“So you’re at the movies too huh? Watcha eating?”
Here begins Jûzô Itami’s Tampopo of 1985. A mobster and his mistress, both glamorously suited head-to-toe in white, saunter to the front row of a movie theatre and set up their champagne feast. Our unnamed ‘Man in White Suit’ wastes no time addressing us, confidently leaning into the other side of the screen to see what we have brought to snack on during the feature, so long as it is nothing involving “crinkle wrappers”. After hysterically threatening to kill a man in the audience who dared to rustle about his chip packet, the movie theatre fades into darkness. The movie starts.
Tampopo is a visually delicious tale of food and love. The movie has always been a firm favourite of mine as a self-proclaimed ‘foodie’: each scene highlighting the etiquette of eating, the art of selecting the perfect ingredients and, above all, the momentous pursuit of the perfect bowl of ramen. Steam wafts from the surface of the hot broth so that you, behind the screen, can almost smell it. Chopsticks plunge into the soupy pool and retrieve long golden bands of noodles, followed by the menma and vegetables, and then succulent pieces of meat. Finally, the broth is sipped until the bowl is empty. I have never sat down to watch Tampopo on an empty stomach. It would be agony.
The central plotline of the movie – a parody of the American ‘Western’ genre – follows the eponymous Tampopo as she works to rejuvenate her rather mediocre ramen shop into one beyond compare. After a chance encounter with Gorō, a mysterious man on the road with an unparalleled knowledge of the dish, the pair toil to refine Tampopo’s ramen recipe, with a little help along the way. Punctured by a series of vignettes which explore other characters’ unique relationship with food, whether it be haughty French cuisine or hearty Italian pasta, Tampopo makes us fall in love with food again.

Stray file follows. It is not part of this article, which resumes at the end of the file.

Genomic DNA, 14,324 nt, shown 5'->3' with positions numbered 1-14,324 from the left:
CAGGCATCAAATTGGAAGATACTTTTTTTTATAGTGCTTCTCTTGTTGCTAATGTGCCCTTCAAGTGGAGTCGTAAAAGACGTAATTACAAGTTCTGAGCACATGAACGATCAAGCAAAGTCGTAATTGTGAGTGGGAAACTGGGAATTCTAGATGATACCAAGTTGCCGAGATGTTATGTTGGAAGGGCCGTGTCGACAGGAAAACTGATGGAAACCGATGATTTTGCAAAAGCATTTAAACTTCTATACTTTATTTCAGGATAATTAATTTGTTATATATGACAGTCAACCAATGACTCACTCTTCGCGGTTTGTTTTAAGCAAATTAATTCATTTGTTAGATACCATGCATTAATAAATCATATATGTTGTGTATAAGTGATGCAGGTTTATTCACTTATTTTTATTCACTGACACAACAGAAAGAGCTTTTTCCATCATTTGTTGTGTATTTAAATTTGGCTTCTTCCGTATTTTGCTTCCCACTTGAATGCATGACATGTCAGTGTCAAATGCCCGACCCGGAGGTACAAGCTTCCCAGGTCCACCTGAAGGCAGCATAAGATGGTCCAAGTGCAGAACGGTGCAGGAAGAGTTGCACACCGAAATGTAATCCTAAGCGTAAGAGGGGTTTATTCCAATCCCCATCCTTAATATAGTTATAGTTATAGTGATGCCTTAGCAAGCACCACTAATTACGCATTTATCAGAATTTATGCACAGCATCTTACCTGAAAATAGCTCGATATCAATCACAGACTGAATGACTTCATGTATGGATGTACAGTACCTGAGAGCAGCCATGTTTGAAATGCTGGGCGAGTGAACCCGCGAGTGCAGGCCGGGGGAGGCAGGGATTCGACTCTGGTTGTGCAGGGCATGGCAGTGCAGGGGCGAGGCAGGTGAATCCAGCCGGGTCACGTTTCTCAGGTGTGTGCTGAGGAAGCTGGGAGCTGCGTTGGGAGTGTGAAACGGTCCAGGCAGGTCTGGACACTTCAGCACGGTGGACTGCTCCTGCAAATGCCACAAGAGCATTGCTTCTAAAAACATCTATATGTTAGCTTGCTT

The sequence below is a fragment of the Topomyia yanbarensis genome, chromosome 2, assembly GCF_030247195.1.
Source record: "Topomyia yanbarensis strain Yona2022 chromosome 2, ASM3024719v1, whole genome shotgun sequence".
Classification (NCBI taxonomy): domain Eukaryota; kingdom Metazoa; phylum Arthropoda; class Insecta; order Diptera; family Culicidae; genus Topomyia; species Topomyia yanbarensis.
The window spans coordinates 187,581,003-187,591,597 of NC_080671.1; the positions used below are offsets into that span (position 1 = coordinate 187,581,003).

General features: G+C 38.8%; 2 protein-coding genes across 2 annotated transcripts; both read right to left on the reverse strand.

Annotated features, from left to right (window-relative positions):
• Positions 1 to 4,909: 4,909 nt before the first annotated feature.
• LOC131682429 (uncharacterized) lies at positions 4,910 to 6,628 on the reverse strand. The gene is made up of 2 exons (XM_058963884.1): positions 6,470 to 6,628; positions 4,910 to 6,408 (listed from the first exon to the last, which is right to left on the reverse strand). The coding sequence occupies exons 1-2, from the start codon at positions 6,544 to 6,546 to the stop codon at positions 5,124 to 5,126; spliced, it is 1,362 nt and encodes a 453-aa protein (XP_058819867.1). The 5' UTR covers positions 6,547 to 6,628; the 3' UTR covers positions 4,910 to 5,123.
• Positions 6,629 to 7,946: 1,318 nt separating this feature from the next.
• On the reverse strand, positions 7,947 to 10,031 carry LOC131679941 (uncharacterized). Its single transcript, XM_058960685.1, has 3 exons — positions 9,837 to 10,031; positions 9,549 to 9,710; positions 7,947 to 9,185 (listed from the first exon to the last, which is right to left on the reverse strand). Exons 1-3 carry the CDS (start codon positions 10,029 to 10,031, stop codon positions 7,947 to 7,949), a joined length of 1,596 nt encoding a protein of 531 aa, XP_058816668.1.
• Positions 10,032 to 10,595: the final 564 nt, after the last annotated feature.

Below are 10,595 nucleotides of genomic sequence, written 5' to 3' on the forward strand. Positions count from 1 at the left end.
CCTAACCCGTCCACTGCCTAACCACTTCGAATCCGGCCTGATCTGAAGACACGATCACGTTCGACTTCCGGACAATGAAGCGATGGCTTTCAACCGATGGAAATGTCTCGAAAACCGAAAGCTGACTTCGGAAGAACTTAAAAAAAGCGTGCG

While food really is the main focus of the movie, Itami’s use of costume plays into his shrewd satire of the traditional Western genre, while contributing to the overall indulgent and sensual appeal of this food epic. Perhaps the most pertinent and ironic costume in the film is Gorō’s cowboy-esque look. His character is always dressed in a well-worn shirt – often with a neckerchief poking through in true Indiana Jones style – tucked into a pair of sturdy jeans. The Western look is completed with his trusty Stetson, which Gorō refuses to remove even in a scene where we see him in a bathtub. At times conniving, like the Western cowboys his character mocks, he encourages Tampopo to spy on other ramen shops to steal elements of their recipes. Gorō thus emerges as a comical play with the hero of the American Western. Like them, he is an adventurer. But he is an adventurer in search of good ramen, and the
only showdowns he engages in are with those who stand in his and Tampopo’s way.
Throughout the movie, Tampopo herself undergoes a Cinderella type transformation both in her culinary skills and her fashion. When she begs Gorō to be his ramen-apprentice at the beginning of the feature, she wears a simple white uniform and a protective scarf to cover her hair. This white uniform appears rather fragile, wrapped in clouds of steam and cigarette smoke as Tampopo works relentlessly at her broth. When the ultimate recipe is near completion, Tampopo goes through a classic movie makeover, first showing off a new professional chef’s outfit and then sporting a stylish ensemble to accompany Gorō to dinner. Upon seeing her in this particularly fashionable outfit, Gorō moans that she now looks “hard to talk to”. Her red polka-dot dress, complemented by her matching red lipstick, gives Tampopo a renewed sense of conviction as she edges towards being crowned ramen chef par excellence.